A bright future in journalism for award-winning talent
Monday 14th November 2011
Top students and trainee journalists have been recognised and rewarded at this year’s NCTJ Awards for Excellence in Journalism.
The 11 awards were given to winners of the news journalism, sports journalism, features of the year and top scoop/exclusive categories and the performance awards.
Lead judge Alan Geere, editorial director at Northcliffe Media South East and a director of the NCTJ, praised the winners for uncovering stories using traditional and new techniques, the use of good quotes and writing styles.
Scarlett Wrench, who studied at Brighton Journalist Works and now works as a junior sub-editor at Men's Health, was the winner of the student news journalism award. Alan said: “Scarlett shows a great mix of the old and the new, using the latest story-finding techniques – trawling social media sites – as well as one of the most tried and trusted practices of going through the obituaries in the paper.”
Rachel Butler, a trainee journalist at the Derby Telegraph, came top in the trainee news journalism category. “The harrowing tale of a family caught up in a tragic accident was brilliantly developed from a line in the death notices to become a story that national media were forced to follow,” said Alan. “Sensitive interviews plus well-sourced pictures made it one of the stories of the year.”
Tim Groves, who recently completed the NCTJ-accredited course at Kingston University, won the student sports journalism award because he “showed good initiative and due scepticism with the football story. A good story well done,” said Alan.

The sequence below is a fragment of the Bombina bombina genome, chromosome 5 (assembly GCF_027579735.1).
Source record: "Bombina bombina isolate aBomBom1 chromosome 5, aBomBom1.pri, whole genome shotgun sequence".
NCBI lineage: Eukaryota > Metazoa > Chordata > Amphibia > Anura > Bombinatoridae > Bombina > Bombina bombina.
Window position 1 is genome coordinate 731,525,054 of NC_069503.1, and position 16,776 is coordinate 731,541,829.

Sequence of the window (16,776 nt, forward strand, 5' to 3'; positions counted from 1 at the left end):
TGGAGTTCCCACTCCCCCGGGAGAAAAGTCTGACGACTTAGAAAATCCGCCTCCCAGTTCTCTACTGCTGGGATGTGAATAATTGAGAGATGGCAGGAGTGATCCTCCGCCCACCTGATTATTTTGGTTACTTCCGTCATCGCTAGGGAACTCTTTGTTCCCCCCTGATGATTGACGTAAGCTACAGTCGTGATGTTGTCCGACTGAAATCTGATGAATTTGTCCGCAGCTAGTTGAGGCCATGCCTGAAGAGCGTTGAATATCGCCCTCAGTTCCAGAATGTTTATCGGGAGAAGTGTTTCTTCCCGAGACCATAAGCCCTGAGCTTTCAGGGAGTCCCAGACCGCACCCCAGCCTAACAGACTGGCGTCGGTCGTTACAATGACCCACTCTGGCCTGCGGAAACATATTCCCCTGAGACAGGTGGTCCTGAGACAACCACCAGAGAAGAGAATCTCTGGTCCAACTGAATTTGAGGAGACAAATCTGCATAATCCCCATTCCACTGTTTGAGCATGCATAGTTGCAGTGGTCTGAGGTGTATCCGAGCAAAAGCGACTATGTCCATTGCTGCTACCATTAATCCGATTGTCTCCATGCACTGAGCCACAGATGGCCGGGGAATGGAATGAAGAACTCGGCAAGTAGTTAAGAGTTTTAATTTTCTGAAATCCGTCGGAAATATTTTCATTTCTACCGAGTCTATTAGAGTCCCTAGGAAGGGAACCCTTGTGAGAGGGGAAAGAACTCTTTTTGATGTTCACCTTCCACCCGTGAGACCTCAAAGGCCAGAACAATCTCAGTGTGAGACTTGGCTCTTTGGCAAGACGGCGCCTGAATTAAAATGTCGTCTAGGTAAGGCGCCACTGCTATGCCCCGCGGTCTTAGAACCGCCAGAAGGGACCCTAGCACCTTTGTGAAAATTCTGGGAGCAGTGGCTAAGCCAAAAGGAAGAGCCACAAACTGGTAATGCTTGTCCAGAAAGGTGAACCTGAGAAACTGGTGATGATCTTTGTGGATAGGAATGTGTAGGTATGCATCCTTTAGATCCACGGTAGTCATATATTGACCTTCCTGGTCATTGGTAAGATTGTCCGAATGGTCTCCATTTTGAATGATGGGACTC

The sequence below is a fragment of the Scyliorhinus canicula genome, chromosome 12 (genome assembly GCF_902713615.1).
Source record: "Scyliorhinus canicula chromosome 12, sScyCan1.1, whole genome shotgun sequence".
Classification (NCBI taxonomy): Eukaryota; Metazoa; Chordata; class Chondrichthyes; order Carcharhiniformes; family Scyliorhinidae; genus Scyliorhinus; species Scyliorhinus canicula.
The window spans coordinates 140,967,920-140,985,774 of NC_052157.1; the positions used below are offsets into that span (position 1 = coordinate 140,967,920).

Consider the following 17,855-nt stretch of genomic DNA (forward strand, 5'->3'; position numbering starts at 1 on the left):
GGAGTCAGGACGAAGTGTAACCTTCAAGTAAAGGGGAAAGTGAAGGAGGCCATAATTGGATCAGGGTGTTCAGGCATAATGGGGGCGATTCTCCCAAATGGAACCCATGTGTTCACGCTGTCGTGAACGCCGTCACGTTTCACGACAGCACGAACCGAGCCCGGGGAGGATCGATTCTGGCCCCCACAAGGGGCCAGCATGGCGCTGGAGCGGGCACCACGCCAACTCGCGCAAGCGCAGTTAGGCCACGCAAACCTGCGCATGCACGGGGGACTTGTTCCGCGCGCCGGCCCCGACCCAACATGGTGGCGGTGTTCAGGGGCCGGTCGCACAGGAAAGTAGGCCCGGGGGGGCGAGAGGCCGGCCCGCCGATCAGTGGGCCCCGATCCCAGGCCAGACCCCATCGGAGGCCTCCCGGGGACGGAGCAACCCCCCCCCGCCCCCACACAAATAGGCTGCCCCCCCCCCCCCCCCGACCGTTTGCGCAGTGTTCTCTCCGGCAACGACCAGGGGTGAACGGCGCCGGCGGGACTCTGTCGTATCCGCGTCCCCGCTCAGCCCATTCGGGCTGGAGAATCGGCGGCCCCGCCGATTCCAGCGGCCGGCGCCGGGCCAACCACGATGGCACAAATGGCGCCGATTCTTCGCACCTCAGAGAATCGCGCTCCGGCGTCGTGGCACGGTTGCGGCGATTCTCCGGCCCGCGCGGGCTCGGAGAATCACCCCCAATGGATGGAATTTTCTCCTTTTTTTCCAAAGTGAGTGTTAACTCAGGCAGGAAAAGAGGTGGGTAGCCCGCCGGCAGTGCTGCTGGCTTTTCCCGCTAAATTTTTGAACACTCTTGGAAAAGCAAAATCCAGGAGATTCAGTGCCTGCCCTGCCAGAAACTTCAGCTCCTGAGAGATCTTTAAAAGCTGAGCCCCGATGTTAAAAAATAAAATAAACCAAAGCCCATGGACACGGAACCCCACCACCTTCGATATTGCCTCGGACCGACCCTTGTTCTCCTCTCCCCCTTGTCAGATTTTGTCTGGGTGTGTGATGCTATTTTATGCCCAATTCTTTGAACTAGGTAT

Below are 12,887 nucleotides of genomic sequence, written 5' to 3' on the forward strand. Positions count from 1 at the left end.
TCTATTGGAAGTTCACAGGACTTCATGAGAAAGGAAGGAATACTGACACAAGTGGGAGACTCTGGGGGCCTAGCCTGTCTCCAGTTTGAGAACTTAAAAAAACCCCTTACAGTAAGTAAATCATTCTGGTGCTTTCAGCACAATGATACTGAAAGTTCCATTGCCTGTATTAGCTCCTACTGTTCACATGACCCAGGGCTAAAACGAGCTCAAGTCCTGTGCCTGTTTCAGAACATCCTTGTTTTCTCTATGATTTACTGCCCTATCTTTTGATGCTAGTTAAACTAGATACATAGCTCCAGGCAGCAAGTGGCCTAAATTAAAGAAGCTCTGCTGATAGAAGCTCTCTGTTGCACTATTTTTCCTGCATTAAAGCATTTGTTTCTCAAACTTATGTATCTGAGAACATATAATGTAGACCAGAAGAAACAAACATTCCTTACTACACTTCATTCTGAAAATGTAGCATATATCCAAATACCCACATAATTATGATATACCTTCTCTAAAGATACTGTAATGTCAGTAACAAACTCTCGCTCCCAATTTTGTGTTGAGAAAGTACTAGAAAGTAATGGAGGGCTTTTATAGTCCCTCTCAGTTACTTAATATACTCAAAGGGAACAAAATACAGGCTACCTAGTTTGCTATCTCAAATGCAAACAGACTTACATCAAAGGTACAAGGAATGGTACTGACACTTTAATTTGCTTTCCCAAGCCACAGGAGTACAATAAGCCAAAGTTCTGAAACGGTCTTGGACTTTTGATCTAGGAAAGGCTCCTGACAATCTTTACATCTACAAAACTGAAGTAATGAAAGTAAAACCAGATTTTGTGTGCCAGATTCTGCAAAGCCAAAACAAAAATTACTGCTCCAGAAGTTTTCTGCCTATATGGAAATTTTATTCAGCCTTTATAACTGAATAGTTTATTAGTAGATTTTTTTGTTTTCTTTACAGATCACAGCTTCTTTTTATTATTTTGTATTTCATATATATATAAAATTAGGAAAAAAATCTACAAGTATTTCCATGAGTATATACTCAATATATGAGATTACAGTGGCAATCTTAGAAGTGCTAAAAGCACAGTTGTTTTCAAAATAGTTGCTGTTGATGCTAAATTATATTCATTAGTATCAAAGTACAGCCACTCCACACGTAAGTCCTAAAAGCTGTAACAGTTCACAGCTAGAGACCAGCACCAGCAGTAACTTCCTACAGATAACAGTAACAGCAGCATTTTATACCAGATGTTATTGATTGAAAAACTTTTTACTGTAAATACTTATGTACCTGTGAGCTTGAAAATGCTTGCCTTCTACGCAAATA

Trainee reporter Rob Setchell, who currently works for two Archant weekly titles, The Cambs Times and The Wisbech Standard, scooped the trainee sports journalism award. Alan Geere said: “It’s not that easy to turn in exclusives for the sports pages, with so much of the action played out for all to see. But Rob has come up with three cracking stories, well told with excellent use of quotes and a good, punchy reporting style.”
The student features award went to Jessica Baldwin for her “fantastic ideas” and “laugh-out-loud writing style”. Since completing her NCTJ course at News Associates earlier this year Jessica has had features published in Time Out magazine, Time Out guides, West London Living, Eastern Daily Press, easyJet Traveller magazine and Apres.
Kate Proctor, who currently works for the Westmorland Gazette, won the trainee features award. She was the only reporter to be shortlisted in two categories – news reporter and features of the year.
The top scoop/exclusive winners were selected by Jeanette Oldham – investigative journalist at the Sunday Mercury and winner of Britain’s scoop of the year at the Regional Press Awards 2010.
She chose student winner Larisa Brown, who is now on the Daily Mail graduate training scheme having completed the NCTJ course at Press Association Newcastle, and Andrew Dickens, a trainee on the Cambridge News, because they were the “clear winners” in their categories.
Rosie Taylor, who recently completed an NCTJ-accredited course at the University of Sheffield, scooped this year’s student journalist of the year award. Rosie is currently a trainee reporter at the Daily Mail, working at the Manchester Evening News as part of her training.
Matthew Harrison was awarded the NCTJ photographer of the year. Having sat his NCE whilst working at the Derby Evening Telegraph, Matthew is now working as a freelance photographer combining his love of photography with travelling.
The NCTJ reporter of the year award went to Robert Alderson. Rob joined The Hastings Observer as a trainee reporter having completed the NCTJ-accredited course at Cardiff University. He passed the NCE earlier this year with the highest marks in the country and is now working as the online editor for arts and culture website It's Nice That.
The awards were announced by NCTJ chairman Kim Fletcher and presented by Fran Unsworth, head of newsgathering at BBC News, at the Society of Editors' conference in Egham, Surrey on Monday, 14 November.